He wanted me to pull him up the bed because he's sliding down with his feet dangling off the end. I Refused. He weighs Double my size and I will Not Hurt back on something he can do. So, I told him he can grip the rail with his right hand, put his right foot with his shoes on between the hand hailing, and his left foot against the foot board and PUSH himself up. We had a heated argument over this (both times when he came home from the hospital). I was firm. He did it - All by himself.

Lately, his new thing is that the nurse told him that shouldn't move his legs. That it should remain straight all the time. So, now, it makes taking off and putting on his slacks so much harder and with the catheter tube inserted down his leg pants a struggle. This is now our current struggles. I need his cooperation in doing this because he refuses to bend his right leg which I taped the catheter tube. FYI, the nurse would Never tell a patient not to move their legs at all. It's the opposite - move your legs and arms so that it doesn't stiffen, locked in place.

So, you know your mother. You know what she can and cannot do. If she can still do the bedpan. Do it because that is her current exercise. Once you get into the pamper stage, she might do what my father does - just lie there and let you struggle all by yourself with no help from her. But know this, she can still help - you just have to know the limit and stand firm with it. Sometimes, father's pamper is open and poop exposed. When he refuses to help, I just stand there and refuse to help too. And I tell him that until he does it, I cannot finish cleaning him. the thing is - he still have pride about "exposing" himself - so in the end, he does it - with lots of verbal abuse/anger.
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It didn't sound like a reprimand to me at all - you were telling her the truth. My mom refused to listen to the physical therapists & do the exercises they wanted her to do after her hip replacement, no matter how much I offered to help her, etc. - her response? "i've never been an exercise person" (uuuuuh.....) The result of that was being confined to a wheelchair, with no one else to blame for it but herself. At some point they DO have to take responsibility for their own plight, and if you have to be blunt about it, so be it. It sounds like your mother may be in the beginning stages of dementia on top of it all, and that certainly won't help the situation. Stay strong!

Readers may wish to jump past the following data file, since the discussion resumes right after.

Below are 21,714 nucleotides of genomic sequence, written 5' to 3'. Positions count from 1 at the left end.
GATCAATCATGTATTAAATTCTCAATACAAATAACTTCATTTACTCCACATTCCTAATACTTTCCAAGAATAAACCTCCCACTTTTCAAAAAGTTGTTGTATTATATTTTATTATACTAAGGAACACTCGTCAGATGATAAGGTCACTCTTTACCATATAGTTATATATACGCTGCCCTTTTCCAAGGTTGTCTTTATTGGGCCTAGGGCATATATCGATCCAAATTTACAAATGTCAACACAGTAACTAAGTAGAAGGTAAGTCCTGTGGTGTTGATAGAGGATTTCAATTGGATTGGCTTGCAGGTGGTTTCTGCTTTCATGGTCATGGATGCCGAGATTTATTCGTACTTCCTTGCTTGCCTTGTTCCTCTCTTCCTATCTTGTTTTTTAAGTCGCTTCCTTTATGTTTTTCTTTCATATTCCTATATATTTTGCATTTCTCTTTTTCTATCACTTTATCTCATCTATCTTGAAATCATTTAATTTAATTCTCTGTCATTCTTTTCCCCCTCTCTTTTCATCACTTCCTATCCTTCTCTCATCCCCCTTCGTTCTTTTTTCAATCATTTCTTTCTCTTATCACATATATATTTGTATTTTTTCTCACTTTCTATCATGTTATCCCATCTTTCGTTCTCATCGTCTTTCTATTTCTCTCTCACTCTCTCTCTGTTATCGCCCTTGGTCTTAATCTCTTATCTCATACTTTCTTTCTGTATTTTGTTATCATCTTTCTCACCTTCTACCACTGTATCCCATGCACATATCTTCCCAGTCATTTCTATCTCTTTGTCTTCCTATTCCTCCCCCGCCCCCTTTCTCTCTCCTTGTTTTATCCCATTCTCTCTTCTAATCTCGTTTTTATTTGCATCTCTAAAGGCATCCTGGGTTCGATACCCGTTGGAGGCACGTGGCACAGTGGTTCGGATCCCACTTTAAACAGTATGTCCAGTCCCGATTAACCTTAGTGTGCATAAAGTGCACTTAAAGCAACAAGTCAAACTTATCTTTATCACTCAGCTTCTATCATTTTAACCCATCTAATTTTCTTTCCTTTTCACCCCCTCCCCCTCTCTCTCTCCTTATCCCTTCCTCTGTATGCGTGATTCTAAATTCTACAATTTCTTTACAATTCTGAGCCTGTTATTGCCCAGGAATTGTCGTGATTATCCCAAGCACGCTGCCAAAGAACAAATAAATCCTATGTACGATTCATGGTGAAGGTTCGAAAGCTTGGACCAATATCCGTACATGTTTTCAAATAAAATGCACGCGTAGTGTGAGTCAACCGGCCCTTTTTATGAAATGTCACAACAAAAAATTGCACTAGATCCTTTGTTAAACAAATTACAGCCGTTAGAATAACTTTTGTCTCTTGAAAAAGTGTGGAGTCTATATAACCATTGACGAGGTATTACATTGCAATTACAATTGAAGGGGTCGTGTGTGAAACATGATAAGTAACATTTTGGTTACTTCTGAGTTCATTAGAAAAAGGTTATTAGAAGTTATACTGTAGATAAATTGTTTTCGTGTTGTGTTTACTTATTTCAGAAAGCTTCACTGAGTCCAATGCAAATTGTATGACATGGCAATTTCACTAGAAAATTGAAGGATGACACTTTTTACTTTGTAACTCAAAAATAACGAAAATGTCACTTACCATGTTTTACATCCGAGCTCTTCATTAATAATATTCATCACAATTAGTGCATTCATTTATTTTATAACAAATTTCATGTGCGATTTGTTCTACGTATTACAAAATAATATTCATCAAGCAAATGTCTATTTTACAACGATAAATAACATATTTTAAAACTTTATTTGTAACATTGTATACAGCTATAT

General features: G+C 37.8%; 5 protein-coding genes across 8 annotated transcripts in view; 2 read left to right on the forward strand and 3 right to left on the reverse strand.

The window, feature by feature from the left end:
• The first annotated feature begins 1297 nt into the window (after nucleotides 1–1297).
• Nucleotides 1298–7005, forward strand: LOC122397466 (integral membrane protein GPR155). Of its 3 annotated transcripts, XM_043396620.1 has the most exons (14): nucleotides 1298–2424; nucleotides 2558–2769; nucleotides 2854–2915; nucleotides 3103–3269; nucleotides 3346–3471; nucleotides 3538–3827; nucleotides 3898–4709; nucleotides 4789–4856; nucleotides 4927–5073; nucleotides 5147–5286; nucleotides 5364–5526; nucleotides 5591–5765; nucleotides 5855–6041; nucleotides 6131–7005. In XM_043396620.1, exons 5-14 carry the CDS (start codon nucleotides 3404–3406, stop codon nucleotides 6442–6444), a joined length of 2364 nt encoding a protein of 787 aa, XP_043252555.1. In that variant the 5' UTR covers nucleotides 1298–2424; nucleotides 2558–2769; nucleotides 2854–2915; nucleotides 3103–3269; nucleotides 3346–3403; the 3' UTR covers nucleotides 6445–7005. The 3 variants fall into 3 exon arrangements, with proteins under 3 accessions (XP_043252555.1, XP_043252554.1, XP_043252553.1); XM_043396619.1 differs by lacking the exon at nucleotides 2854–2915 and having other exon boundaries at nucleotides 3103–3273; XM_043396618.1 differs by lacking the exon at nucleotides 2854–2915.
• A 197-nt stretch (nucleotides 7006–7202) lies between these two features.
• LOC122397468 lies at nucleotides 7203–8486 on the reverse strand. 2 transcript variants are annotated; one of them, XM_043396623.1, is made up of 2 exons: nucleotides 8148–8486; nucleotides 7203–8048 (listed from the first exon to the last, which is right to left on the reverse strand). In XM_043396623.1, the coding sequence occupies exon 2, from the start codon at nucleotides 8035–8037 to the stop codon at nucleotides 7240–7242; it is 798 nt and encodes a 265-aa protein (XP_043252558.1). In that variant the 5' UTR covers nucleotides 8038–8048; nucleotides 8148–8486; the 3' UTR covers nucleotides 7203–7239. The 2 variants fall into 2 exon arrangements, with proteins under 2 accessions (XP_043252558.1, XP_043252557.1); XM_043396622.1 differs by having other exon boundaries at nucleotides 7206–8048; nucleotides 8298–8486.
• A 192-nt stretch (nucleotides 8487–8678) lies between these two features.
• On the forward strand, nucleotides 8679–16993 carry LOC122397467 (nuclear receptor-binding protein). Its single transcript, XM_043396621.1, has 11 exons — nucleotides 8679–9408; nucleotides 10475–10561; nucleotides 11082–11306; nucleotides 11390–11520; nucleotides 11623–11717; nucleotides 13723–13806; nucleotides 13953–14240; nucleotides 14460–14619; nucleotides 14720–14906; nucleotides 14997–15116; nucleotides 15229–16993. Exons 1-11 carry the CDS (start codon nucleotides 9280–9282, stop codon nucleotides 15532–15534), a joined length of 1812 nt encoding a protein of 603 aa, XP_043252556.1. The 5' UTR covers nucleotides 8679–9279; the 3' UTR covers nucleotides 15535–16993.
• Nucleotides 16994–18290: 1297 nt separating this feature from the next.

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I'm sorry you have to go through this. It's so hard when a loved one won't do what they need to do to maintain their health, which then impacts YOU. It's enough to make you tear your hair out. And to add a narcissistic and mean parent on top of that is almost too much to deal with.

Is your mom near the end, if hospice is involved? Since I doubt you're going to change her personality now, I think the best thing you can do is protect yourself as much as you can. She probably has some cognitive decline if she doesn't understand that her legs don't work because she chose not to use them. If she's not near the end, then I'd tell her she can get physical therapy to learn to walk again. Otherwise, just let her rant and rave and let it wash right over you. She's living in her personal h*ll, just do the best you can not to let her pull you down into it too. Keep your compassion and humanity as much as you can, just to spite her and her meanness. Hugs to you...
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When a child is ill, there is nothing but compassion.
When an adult that leads a reasonably "good" lifestyle comes down with an ailment, there but for he grace of God, we find compassion.
When someone we love mistreats themselves and it results in us having to make a sacrifice to care for them, we may have compassion from love, but, of course we are resentful for what they have gotten us into. Lets face it most of us mistreat ourselves somewhat, overeat, no exercise, etc., but some people worsen their own illness.